The Scanner I Wish I'd Had While I Was Researching My Book


This handheld scanner looks like an admirable connector of the physical and digital worlds.


When I wrote my book about the history of green technology, I availed myself of every digital resource I could get my hands on. JSTOR, Google Scholar, Google Books, all the proprietary databases I could get my hands on at Berkeley. All of it. But there were times that the resources I needed -- ephemera, books, etc -- were not available in a digital format.

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For example, the precursor to today's National Renewable Energy Laboratory was called the Solar Energy Research Institute. The documentation of SERI's first 10 or so years of existence were rather well documented in technical reports and such -- but those reports reside in a musty library in Golden, Colorado. No one else had access to them, and I only had a few days to get as much information out of there as possible. So I brought a camera and painstakingly photographed hundreds and hundreds of documents. It was a huge hassle and the quality of the digitization was adequate but nothing more.

So it is with excitement and dismay (why didn't I have this?!) that I introduce you to the PlanOn ScanStik, which was just announced today. About the size of a big fat pen, the handheld scanner lets you simply roll the thing down a page to capture it. They say it takes about four seconds. Mind you, I haven't had the chance to play with it, but from afar, this could be amazingly good research aid.

Flatbed scanners are great, but you don't really want to lug them around and I always worry about the bindings of old books because of how you have to press them down to get a good scan. The ScanStik seems like it would have been a great tool for me, although at $160, it's about $100 more than I'd like.

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Alexis C. Madrigal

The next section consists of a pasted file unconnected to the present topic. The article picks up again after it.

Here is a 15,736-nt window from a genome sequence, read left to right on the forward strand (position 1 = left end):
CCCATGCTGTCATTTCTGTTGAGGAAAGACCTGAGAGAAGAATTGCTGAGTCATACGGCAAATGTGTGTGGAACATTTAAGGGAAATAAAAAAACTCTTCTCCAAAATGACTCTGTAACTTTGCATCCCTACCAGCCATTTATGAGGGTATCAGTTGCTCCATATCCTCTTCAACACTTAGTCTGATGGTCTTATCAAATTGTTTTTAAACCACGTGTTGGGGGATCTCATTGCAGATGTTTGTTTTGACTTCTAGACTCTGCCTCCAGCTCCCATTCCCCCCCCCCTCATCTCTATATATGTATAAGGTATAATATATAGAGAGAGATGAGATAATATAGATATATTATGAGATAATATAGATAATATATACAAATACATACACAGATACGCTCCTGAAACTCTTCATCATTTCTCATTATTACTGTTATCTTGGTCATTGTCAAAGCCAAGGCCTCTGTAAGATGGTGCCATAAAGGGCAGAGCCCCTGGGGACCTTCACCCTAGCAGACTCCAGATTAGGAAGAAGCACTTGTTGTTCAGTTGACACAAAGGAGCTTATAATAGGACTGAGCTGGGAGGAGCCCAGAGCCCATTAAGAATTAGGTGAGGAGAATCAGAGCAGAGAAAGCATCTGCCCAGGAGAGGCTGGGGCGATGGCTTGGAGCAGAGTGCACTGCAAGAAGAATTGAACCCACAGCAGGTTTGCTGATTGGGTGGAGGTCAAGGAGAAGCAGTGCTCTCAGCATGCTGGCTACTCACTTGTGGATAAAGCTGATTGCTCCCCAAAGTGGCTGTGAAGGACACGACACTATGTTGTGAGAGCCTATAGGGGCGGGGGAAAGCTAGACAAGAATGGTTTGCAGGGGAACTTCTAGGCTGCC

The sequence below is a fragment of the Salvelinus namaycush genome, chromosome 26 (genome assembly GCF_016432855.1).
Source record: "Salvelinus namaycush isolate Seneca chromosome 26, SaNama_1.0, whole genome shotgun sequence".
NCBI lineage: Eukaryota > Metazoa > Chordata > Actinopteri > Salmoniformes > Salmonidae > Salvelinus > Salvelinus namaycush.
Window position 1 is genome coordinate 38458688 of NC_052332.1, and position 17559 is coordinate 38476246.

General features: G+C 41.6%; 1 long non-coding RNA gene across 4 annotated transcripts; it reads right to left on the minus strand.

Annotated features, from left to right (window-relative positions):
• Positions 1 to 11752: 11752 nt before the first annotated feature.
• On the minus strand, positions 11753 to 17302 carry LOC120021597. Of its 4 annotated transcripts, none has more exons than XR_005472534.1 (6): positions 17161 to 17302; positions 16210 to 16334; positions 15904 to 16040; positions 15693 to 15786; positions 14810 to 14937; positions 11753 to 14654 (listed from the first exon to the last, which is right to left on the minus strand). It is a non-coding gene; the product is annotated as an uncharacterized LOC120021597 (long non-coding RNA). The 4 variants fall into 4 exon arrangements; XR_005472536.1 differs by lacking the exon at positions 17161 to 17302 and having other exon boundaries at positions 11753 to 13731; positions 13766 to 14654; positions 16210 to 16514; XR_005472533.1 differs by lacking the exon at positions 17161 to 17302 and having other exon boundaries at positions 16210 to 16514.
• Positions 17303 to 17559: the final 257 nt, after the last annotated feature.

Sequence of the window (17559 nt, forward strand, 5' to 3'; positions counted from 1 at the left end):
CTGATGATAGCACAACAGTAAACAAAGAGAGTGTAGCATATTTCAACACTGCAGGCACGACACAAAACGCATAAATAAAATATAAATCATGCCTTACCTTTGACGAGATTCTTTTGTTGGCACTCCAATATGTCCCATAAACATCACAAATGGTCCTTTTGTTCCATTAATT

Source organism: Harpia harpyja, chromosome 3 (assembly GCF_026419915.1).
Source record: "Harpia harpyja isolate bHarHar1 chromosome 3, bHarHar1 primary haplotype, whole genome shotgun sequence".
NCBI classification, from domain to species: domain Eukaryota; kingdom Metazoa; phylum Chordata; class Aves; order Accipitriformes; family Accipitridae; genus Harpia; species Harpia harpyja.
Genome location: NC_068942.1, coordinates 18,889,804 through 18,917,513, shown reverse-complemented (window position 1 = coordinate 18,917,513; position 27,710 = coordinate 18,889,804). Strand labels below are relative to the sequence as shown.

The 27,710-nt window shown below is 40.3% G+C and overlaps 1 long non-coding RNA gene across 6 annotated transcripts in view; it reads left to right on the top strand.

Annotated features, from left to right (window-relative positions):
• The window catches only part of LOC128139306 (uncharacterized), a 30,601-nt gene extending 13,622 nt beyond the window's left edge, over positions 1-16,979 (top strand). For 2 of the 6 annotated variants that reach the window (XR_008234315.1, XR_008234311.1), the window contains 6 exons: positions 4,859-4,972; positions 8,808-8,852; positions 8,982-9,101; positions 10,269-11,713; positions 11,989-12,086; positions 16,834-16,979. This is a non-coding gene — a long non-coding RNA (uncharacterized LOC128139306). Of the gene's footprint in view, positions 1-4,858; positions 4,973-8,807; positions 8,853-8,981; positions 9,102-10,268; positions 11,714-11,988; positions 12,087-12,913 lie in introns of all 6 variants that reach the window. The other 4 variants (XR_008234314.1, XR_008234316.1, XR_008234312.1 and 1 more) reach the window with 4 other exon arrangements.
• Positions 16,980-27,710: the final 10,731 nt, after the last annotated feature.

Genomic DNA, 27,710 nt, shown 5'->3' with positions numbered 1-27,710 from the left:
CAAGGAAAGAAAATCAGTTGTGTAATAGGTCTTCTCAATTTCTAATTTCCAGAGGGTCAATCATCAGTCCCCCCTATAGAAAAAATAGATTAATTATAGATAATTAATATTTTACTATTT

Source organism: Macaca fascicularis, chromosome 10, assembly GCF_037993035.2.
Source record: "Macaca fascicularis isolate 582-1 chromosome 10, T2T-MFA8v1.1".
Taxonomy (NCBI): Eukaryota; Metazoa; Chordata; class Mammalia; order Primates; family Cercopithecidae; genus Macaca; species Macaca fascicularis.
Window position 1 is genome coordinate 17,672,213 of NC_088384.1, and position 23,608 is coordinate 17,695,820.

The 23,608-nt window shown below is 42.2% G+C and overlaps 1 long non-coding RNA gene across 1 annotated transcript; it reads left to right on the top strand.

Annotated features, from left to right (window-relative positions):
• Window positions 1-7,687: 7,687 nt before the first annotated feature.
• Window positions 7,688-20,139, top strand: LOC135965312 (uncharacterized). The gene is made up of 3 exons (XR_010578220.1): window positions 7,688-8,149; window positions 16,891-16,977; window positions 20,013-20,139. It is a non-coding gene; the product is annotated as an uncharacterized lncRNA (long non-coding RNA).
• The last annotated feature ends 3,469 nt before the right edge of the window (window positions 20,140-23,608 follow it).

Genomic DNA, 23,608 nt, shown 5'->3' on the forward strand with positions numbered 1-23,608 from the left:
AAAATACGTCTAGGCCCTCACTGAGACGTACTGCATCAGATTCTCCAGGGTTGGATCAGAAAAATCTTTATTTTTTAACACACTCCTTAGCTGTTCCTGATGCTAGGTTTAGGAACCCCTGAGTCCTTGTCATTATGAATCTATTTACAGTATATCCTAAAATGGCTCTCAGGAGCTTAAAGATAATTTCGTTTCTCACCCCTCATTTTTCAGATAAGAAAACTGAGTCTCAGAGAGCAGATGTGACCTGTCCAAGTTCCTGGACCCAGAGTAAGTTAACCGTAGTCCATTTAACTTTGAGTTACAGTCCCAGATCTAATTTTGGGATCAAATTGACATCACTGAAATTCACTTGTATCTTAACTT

Alexis Madrigal is the deputy editor of, where he also oversees the Technology Channel. He's the author of Powering the Dream: The History and Promise of Green Technology. More

The New York Observer has called Madrigal "for all intents and purposes, the perfect modern reporter." He co-founded Longshot magazine, a high-speed media experiment that garnered attention from The New York Times, The Wall Street Journal, and the BBC. While at, he built Wired Science into one of the most popular blogs in the world. The site was nominated for best magazine blog by the MPA and best science Web site in the 2009 Webby Awards. He also co-founded Haiti ReWired, a groundbreaking community dedicated to the discussion of technology, infrastructure, and the future of Haiti.

He's spoken at Stanford, CalTech, Berkeley, SXSW, E3, and the National Renewable Energy Laboratory, and his writing was anthologized in Best Technology Writing 2010 (Yale University Press).

Madrigal is a visiting scholar at the University of California at Berkeley's Office for the History of Science and Technology. Born in Mexico City, he grew up in the exurbs north of Portland, Oregon, and now lives in Oakland.

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